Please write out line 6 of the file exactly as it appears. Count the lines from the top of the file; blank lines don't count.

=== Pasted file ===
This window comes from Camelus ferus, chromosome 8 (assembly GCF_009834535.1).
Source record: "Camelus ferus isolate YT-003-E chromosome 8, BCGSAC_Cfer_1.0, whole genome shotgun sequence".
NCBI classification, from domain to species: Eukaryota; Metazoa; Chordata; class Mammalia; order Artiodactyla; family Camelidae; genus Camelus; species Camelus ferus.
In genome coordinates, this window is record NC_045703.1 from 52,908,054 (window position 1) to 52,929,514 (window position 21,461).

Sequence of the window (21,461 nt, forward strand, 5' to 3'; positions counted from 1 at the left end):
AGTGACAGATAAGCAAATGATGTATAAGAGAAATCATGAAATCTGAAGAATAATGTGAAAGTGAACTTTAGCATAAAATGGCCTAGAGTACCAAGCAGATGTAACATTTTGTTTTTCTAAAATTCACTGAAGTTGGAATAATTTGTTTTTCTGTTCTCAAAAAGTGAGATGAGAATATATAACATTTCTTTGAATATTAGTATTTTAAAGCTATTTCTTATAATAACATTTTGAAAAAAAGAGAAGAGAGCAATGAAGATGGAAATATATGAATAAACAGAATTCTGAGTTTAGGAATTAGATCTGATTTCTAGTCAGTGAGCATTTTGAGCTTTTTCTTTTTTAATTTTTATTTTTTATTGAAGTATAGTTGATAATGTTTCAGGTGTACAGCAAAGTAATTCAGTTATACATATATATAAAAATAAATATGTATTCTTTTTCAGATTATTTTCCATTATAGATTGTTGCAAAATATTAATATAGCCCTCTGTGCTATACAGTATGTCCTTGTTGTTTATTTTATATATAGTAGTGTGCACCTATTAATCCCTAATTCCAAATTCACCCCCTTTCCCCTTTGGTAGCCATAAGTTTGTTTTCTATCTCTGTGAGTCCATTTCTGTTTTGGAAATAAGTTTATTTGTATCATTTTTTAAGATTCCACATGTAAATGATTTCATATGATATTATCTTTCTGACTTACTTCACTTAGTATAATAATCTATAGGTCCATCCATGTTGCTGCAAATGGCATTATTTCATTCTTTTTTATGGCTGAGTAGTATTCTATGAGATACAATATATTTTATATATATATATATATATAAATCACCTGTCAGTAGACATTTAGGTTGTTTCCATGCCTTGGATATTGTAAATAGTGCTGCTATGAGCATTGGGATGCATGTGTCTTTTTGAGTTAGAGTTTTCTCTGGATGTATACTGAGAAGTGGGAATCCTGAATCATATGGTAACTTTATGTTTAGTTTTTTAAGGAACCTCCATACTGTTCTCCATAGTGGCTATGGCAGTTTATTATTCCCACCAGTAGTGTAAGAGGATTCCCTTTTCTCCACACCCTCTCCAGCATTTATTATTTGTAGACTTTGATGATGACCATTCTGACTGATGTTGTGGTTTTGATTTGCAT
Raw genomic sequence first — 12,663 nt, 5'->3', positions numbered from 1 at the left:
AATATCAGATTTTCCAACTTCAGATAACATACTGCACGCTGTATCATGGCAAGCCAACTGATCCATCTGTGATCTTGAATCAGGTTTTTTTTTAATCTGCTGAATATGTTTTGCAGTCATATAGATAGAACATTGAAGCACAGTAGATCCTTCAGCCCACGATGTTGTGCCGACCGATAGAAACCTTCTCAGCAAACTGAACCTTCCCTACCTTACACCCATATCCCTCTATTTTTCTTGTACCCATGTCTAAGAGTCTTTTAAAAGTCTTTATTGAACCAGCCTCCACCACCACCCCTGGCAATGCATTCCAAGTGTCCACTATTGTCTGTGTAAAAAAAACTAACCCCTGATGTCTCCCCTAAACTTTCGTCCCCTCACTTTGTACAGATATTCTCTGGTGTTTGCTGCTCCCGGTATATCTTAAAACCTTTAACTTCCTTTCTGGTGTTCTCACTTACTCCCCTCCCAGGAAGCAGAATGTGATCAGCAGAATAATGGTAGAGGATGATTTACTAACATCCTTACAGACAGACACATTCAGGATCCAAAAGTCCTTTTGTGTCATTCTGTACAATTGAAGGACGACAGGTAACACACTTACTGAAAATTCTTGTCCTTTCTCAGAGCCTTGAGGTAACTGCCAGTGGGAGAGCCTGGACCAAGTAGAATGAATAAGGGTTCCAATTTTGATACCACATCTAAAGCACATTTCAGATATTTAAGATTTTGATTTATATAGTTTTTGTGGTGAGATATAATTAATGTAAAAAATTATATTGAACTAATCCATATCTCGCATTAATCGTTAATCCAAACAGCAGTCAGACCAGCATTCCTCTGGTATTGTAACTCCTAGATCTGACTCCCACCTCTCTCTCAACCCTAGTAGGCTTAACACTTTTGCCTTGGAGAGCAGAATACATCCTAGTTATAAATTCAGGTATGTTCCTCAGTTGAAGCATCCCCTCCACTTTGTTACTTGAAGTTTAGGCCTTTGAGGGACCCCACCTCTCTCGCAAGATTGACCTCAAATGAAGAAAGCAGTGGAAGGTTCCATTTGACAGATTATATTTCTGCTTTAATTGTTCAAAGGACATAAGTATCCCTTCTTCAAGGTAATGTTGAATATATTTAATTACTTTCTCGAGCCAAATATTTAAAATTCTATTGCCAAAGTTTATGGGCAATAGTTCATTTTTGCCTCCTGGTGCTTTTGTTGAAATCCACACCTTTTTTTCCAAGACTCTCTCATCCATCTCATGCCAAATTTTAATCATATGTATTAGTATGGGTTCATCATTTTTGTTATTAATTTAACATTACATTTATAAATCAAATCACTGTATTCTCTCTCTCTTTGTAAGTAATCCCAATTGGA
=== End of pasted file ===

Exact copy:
AGTGACAGATAAGCAAATGATGTATAAGAGAAATCATGAAATCTGAAGAATAATGTGAAAGTGAACTTTAGCATAAAATGGCCTAGAGTACCAAGCAGATGTAACATTTTGTTTTTCTAAAATTCACTGAAGTTGGAATAATTTGTTTTTCTGTTCTCAAAAAGTGAGATGAGAATATATAACATTTCTTTGAATATTAGTATTTTAAAGCTATTTCTTATAATAACATTTTGAAAAAAAGAGAAGAGAGCAATGAAGATGGAAATATATGAATAAACAGAATTCTGAGTTTAGGAATTAGATCTGATTTCTAGTCAGTGAGCATTTTGAGCTTTTTCTTTTTTAATTTTTATTTTTTATTGAAGTATAGTTGATAATGTTTCAGGTGTACAGCAAAGTAATTCAGTTATACATATATATAAAAATAAATATGTATTCTTTTTCAGATTATTTTCCATTATAGATTGTTGCAAAATATTAATATAGCCCTCTGTGCTATACAGTATGTCCTTGTTGTTTATTTTATATATAGTAGTGTGCACCTATTAATCCCTAATTCCAAATTCACCCCCTTTCCCCTTTGGTAGCCATAAGTTTGTTTTCTATCTCTGTGAGTCCATTTCTGTTTTGGAAATAAGTTTATTTGTATCATTTTTTAAGATTCCACATGTAAATGATTTCATATGATATTATCTTTCTGACTTACTTCACTTAGTATAATAATCTATAGGTCCATCCATGTTGCTGCAAATGGCATTATTTCATTCTTTTTTATGGCTGAGTAGTATTCTATGAGATACAATATATTTTATATATATATATATATATAAATCACCTGTCAGTAGACATTTAGGTTGTTTCCATGCCTTGGATATTGTAAATAGTGCTGCTATGAGCATTGGGATGCATGTGTCTTTTTGAGTTAGAGTTTTCTCTGGATGTATACTGAGAAGTGGGAATCCTGAATCATATGGTAACTTTATGTTTAGTTTTTTAAGGAACCTCCATACTGTTCTCCATAGTGGCTATGGCAGTTTATTATTCCCACCAGTAGTGTAAGAGGATTCCCTTTTCTCCACACCCTCTCCAGCATTTATTATTTGTAGACTTTGATGATGACCATTCTGACTGATGTTGTGGTTTTGATTTGCAT